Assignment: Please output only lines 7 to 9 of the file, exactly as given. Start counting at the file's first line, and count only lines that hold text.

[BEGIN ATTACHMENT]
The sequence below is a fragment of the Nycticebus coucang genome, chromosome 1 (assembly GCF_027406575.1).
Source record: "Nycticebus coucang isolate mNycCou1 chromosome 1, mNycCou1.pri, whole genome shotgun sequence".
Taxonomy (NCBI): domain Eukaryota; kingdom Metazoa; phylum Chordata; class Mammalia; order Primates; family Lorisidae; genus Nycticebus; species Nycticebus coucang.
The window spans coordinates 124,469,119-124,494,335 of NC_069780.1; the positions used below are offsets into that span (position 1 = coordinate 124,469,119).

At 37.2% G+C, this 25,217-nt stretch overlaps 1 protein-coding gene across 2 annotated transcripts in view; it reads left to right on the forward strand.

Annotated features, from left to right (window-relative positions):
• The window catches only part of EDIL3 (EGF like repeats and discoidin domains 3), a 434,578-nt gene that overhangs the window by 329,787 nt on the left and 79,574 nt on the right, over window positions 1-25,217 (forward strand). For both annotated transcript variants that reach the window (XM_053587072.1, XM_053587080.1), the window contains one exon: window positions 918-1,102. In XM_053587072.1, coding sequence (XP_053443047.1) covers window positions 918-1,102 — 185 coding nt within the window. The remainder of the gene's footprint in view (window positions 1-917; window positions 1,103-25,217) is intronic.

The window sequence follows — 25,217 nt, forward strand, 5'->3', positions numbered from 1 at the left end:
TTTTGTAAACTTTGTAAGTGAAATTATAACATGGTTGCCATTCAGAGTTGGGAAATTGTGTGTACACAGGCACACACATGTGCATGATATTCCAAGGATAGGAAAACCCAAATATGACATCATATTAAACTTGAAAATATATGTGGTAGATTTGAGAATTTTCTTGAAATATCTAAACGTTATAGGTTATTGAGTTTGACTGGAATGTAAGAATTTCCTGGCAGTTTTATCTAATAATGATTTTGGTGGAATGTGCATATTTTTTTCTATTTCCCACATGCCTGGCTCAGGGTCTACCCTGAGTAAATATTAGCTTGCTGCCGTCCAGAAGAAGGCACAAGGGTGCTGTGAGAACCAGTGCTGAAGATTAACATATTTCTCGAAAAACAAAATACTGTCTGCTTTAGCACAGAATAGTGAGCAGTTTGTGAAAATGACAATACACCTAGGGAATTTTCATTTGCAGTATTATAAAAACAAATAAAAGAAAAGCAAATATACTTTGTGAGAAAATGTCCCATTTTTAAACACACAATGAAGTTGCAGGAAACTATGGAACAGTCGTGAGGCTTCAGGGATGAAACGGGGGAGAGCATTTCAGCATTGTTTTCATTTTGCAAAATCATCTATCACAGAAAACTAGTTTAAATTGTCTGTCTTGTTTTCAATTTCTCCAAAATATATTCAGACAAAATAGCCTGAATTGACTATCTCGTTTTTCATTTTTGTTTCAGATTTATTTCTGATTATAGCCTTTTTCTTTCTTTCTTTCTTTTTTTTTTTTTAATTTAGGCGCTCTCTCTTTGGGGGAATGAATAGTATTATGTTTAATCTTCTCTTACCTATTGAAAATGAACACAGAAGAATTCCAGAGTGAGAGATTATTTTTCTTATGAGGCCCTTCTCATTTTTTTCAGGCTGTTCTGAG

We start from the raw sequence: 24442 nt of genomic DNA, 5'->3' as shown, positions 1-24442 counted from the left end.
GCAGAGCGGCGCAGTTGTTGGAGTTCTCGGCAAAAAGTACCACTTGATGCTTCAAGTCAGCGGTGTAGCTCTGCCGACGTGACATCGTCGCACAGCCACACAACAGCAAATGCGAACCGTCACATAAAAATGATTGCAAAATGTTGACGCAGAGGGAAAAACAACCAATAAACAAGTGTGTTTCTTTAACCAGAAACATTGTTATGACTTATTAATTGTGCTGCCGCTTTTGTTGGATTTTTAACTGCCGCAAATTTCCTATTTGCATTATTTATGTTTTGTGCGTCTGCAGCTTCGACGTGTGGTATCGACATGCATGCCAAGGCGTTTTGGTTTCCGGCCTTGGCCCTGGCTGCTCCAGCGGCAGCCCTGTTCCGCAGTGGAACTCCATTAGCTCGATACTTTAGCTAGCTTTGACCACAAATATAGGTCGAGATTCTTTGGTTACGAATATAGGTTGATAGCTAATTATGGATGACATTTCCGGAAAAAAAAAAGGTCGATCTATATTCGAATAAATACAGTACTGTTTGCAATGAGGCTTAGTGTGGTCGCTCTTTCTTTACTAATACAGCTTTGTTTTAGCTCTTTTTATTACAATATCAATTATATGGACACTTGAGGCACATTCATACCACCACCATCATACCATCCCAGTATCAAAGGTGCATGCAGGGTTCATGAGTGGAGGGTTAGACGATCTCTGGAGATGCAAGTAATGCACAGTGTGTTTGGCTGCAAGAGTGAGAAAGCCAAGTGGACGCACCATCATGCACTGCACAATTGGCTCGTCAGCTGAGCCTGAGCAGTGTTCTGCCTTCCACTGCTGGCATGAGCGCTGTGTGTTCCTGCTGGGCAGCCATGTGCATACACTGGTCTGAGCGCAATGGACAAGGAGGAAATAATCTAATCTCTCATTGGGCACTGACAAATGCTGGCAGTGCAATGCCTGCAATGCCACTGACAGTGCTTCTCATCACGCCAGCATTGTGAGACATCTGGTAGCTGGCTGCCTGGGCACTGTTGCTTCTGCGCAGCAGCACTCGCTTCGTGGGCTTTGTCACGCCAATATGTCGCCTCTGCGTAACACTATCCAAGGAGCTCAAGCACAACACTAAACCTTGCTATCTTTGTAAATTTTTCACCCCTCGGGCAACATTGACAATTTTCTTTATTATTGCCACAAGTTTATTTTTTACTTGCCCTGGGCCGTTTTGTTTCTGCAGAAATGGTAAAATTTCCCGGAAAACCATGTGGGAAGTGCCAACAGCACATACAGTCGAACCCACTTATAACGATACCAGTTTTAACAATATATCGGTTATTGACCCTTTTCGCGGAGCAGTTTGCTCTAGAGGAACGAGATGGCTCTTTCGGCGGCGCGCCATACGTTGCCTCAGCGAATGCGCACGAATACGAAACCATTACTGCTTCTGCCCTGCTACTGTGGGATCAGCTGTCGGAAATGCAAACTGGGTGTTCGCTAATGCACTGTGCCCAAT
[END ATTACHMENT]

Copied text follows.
• The window catches only part of EDIL3 (EGF like repeats and discoidin domains 3), a 434,578-nt gene that overhangs the window by 329,787 nt on the left and 79,574 nt on the right, over window positions 1-25,217 (forward strand). For both annotated transcript variants that reach the window (XM_053587072.1, XM_053587080.1), the window contains one exon: window positions 918-1,102. In XM_053587072.1, coding sequence (XP_053443047.1) covers window positions 918-1,102 — 185 coding nt within the window. The remainder of the gene's footprint in view (window positions 1-917; window positions 1,103-25,217) is intronic.

The window sequence follows — 25,217 nt, forward strand, 5'->3', positions numbered from 1 at the left end:
TTTTGTAAACTTTGTAAGTGAAATTATAACATGGTTGCCATTCAGAGTTGGGAAATTGTGTGTACACAGGCACACACATGTGCATGATATTCCAAGGATAGGAAAACCCAAATATGACATCATATTAAACTTGAAAATATATGTGGTAGATTTGAGAATTTTCTTGAAATATCTAAACGTTATAGGTTATTGAGTTTGACTGGAATGTAAGAATTTCCTGGCAGTTTTATCTAATAATGATTTTGGTGGAATGTGCATATTTTTTTCTATTTCCCACATGCCTGGCTCAGGGTCTACCCTGAGTAAATATTAGCTTGCTGCCGTCCAGAAGAAGGCACAAGGGTGCTGTGAGAACCAGTGCTGAAGATTAACATATTTCTCGAAAAACAAAATACTGTCTGCTTTAGCACAGAATAGTGAGCAGTTTGTGAAAATGACAATACACCTAGGGAATTTTCATTTGCAGTATTATAAAAACAAATAAAAGAAAAGCAAATATACTTTGTGAGAAAATGTCCCATTTTTAAACACACAATGAAGTTGCAGGAAACTATGGAACAGTCGTGAGGCTTCAGGGATGAAACGGGGGAGAGCATTTCAGCATTGTTTTCATTTTGCAAAATCATCTATCACAGAAAACTAGTTTAAATTGTCTGTCTTGTTTTCAATTTCTCCAAAATATATTCAGACAAAATAGCCTGAATTGACTATCTCGTTTTTCATTTTTGTTTCAGATTTATTTCTGATTATAGCCTTTTTCTTTCTTTCTTTCTTTTTTTTTTTTTAATTTAGGCGCTCTCTCTTTGGGGGAATGAATAGTATTATGTTTAATCTTCTCTTACCTATTGAAAATGAACACAGAAGAATTCCAGAGTGAGAGATTATTTTTCTTATGAGGCCCTTCTCATTTTTTTCAGGCTGTTCTGAG